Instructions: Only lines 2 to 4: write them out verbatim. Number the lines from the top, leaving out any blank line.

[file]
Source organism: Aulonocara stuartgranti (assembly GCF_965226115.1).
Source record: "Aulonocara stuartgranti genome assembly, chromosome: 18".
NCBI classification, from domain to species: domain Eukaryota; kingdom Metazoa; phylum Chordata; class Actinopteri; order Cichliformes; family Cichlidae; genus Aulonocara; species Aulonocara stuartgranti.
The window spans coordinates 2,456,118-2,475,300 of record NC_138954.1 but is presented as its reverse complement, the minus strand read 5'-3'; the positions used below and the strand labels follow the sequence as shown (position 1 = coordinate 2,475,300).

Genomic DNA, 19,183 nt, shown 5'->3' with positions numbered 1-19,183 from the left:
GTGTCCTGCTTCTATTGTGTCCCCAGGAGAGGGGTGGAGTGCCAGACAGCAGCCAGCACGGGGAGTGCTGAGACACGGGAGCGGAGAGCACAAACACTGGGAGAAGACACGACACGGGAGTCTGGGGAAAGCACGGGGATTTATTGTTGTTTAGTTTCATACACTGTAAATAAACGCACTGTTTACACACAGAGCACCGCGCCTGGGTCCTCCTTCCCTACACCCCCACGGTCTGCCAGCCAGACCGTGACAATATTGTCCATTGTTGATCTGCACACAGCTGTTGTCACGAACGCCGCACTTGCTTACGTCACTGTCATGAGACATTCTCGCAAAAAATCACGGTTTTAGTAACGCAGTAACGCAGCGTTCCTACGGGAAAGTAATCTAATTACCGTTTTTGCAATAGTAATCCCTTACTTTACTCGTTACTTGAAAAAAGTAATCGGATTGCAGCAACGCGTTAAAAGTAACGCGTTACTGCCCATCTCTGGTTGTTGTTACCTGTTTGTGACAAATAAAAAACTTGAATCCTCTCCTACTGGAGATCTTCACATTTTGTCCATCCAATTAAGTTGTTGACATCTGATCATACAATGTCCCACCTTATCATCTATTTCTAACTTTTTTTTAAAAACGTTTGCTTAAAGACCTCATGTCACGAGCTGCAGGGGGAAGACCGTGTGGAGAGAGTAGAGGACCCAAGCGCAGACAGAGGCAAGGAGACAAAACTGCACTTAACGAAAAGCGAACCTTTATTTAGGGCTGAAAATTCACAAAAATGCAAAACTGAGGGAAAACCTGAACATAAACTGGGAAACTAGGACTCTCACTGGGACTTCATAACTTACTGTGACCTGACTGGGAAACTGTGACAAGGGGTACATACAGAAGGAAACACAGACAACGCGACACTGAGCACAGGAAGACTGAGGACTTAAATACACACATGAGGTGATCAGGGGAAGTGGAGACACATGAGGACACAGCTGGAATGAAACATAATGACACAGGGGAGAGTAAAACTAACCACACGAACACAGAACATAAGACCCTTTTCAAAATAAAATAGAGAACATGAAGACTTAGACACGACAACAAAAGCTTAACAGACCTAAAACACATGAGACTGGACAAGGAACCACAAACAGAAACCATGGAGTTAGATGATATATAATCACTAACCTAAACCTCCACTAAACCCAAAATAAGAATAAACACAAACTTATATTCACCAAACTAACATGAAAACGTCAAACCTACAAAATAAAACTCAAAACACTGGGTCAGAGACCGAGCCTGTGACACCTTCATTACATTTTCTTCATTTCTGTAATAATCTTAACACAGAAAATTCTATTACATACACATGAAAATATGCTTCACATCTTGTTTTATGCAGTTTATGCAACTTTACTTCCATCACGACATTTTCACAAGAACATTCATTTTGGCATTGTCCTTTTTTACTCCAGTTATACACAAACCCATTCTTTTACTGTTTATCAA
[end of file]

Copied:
Source record: "Aulonocara stuartgranti genome assembly, chromosome: 18".
NCBI classification, from domain to species: domain Eukaryota; kingdom Metazoa; phylum Chordata; class Actinopteri; order Cichliformes; family Cichlidae; genus Aulonocara; species Aulonocara stuartgranti.
The window spans coordinates 2,456,118-2,475,300 of record NC_138954.1 but is presented as its reverse complement, the minus strand read 5'-3'; the positions used below and the strand labels follow the sequence as shown (position 1 = coordinate 2,475,300).